Back in 1951, the Union Pacific wanted potential passengers to know that coaches were comfortable and economical. The brochure especially emphasizes the streamliners, noting that coaches on the City of Los Angeles, City of Portland, and City of San Francisco all had leg rest seats. Of course, that suggests that coaches on the overnight City of Denver, City of St. Louis, and various heavyweight trains didn’t have leg rest seats.
The brochure also lists sample fares that makes it appear questionable just how economical coach travel really was. The one-way fare from Chicago to Los Angeles or San Francisco was $55.44, which is about $400 in today’s money. Since that’s about the cost of a round-trip airline ticket today, it’s hard to imaging the railroads could compete against today’s deregulated airlines.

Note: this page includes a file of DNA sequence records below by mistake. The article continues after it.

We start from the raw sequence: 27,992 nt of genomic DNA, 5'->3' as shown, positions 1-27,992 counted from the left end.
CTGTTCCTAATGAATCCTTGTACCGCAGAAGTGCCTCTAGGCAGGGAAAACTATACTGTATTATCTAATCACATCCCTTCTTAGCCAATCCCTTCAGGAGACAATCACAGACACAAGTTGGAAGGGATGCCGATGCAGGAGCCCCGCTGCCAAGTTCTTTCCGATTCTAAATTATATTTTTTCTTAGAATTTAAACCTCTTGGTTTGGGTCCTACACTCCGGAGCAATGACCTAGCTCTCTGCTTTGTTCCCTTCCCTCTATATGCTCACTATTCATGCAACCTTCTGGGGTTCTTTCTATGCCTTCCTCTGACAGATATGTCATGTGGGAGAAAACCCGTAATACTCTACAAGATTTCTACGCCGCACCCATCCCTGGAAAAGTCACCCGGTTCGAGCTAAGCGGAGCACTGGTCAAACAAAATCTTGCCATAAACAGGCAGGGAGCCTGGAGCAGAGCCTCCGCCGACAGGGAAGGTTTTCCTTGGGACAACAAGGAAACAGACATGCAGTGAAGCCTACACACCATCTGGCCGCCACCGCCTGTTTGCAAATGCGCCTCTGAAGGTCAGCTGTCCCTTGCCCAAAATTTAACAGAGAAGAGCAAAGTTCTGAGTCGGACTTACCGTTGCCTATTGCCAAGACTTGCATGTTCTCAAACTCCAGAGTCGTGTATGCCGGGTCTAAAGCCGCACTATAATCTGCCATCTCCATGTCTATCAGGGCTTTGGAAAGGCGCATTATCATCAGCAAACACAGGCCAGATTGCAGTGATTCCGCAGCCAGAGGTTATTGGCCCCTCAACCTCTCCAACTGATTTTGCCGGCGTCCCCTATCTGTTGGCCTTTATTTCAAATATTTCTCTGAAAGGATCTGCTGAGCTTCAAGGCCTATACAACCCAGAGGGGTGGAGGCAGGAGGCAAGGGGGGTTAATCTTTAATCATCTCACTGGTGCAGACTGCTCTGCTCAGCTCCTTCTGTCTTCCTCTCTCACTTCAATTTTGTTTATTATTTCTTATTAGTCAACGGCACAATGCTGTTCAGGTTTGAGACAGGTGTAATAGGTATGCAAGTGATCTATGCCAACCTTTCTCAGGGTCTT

After adjusting Bureau of Transportation Statistics data for inflation, rail fares have averaged about 21 cents per mile since 1960. Airline fares were twice that in 1960, and about 40 percent more than rail fares in 1980. But air fares fell below rail fares in 1990, and today are well under half half of average Amtrak fares even though subsidies to Amtrak, per passenger mile, are about 10 times as much as subsidies to the airlines.